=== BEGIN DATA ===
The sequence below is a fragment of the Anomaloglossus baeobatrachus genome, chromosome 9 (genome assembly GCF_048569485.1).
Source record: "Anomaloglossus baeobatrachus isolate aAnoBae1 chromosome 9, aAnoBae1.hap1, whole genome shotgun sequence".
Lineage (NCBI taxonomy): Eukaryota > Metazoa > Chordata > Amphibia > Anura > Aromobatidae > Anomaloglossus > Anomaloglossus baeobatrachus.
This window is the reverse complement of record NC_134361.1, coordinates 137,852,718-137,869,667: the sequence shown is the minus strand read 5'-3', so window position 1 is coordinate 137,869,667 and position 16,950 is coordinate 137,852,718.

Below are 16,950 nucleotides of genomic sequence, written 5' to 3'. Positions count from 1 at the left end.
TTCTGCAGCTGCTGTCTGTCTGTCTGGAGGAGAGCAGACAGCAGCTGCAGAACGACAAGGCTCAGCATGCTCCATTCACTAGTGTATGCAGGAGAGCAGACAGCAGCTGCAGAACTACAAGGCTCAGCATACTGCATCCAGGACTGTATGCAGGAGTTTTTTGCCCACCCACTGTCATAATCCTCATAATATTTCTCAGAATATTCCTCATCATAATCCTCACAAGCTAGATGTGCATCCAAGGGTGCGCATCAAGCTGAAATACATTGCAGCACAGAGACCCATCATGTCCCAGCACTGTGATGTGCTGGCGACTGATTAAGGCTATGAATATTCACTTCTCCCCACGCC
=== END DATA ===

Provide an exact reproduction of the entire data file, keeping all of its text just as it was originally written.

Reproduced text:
The sequence below is a fragment of the Anomaloglossus baeobatrachus genome, chromosome 9 (genome assembly GCF_048569485.1).
Source record: "Anomaloglossus baeobatrachus isolate aAnoBae1 chromosome 9, aAnoBae1.hap1, whole genome shotgun sequence".
Lineage (NCBI taxonomy): Eukaryota > Metazoa > Chordata > Amphibia > Anura > Aromobatidae > Anomaloglossus > Anomaloglossus baeobatrachus.
This window is the reverse complement of record NC_134361.1, coordinates 137,852,718-137,869,667: the sequence shown is the minus strand read 5'-3', so window position 1 is coordinate 137,869,667 and position 16,950 is coordinate 137,852,718.

Below are 16,950 nucleotides of genomic sequence, written 5' to 3'. Positions count from 1 at the left end.
TTCTGCAGCTGCTGTCTGTCTGTCTGGAGGAGAGCAGACAGCAGCTGCAGAACGACAAGGCTCAGCATGCTCCATTCACTAGTGTATGCAGGAGAGCAGACAGCAGCTGCAGAACTACAAGGCTCAGCATACTGCATCCAGGACTGTATGCAGGAGTTTTTTGCCCACCCACTGTCATAATCCTCATAATATTTCTCAGAATATTCCTCATCATAATCCTCACAAGCTAGATGTGCATCCAAGGGTGCGCATCAAGCTGAAATACATTGCAGCACAGAGACCCATCATGTCCCAGCACTGTGATGTGCTGGCGACTGATTAAGGCTATGAATATTCACTTCTCCCCACGCC